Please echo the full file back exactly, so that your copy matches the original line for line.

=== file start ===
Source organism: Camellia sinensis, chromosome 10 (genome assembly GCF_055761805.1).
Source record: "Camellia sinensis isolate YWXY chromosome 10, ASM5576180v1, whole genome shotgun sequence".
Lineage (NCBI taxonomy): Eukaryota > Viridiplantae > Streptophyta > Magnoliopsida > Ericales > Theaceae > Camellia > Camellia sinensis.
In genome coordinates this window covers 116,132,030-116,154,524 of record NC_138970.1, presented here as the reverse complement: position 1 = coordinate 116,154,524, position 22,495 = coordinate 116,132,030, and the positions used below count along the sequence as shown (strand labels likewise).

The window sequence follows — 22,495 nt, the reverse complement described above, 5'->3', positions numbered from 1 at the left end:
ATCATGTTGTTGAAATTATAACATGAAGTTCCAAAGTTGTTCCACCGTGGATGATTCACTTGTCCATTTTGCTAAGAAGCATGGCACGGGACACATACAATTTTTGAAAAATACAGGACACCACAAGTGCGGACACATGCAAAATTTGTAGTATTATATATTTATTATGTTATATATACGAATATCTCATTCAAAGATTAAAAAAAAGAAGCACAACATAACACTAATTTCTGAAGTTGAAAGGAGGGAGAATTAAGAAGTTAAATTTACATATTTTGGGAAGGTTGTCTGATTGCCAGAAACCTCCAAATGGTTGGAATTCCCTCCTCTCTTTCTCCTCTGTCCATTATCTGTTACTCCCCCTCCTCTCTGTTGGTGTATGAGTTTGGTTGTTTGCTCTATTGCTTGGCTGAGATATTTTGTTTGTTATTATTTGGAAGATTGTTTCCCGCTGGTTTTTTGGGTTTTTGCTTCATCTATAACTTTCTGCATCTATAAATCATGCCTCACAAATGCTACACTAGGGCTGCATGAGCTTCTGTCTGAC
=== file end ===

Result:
Source organism: Camellia sinensis, chromosome 10 (genome assembly GCF_055761805.1).
Source record: "Camellia sinensis isolate YWXY chromosome 10, ASM5576180v1, whole genome shotgun sequence".
Lineage (NCBI taxonomy): Eukaryota > Viridiplantae > Streptophyta > Magnoliopsida > Ericales > Theaceae > Camellia > Camellia sinensis.
In genome coordinates this window covers 116,132,030-116,154,524 of record NC_138970.1, presented here as the reverse complement: position 1 = coordinate 116,154,524, position 22,495 = coordinate 116,132,030, and the positions used below count along the sequence as shown (strand labels likewise).

The window sequence follows — 22,495 nt, the reverse complement described above, 5'->3', positions numbered from 1 at the left end:
ATCATGTTGTTGAAATTATAACATGAAGTTCCAAAGTTGTTCCACCGTGGATGATTCACTTGTCCATTTTGCTAAGAAGCATGGCACGGGACACATACAATTTTTGAAAAATACAGGACACCACAAGTGCGGACACATGCAAAATTTGTAGTATTATATATTTATTATGTTATATATACGAATATCTCATTCAAAGATTAAAAAAAAGAAGCACAACATAACACTAATTTCTGAAGTTGAAAGGAGGGAGAATTAAGAAGTTAAATTTACATATTTTGGGAAGGTTGTCTGATTGCCAGAAACCTCCAAATGGTTGGAATTCCCTCCTCTCTTTCTCCTCTGTCCATTATCTGTTACTCCCCCTCCTCTCTGTTGGTGTATGAGTTTGGTTGTTTGCTCTATTGCTTGGCTGAGATATTTTGTTTGTTATTATTTGGAAGATTGTTTCCCGCTGGTTTTTTGGGTTTTTGCTTCATCTATAACTTTCTGCATCTATAAATCATGCCTCACAAATGCTACACTAGGGCTGCATGAGCTTCTGTCTGAC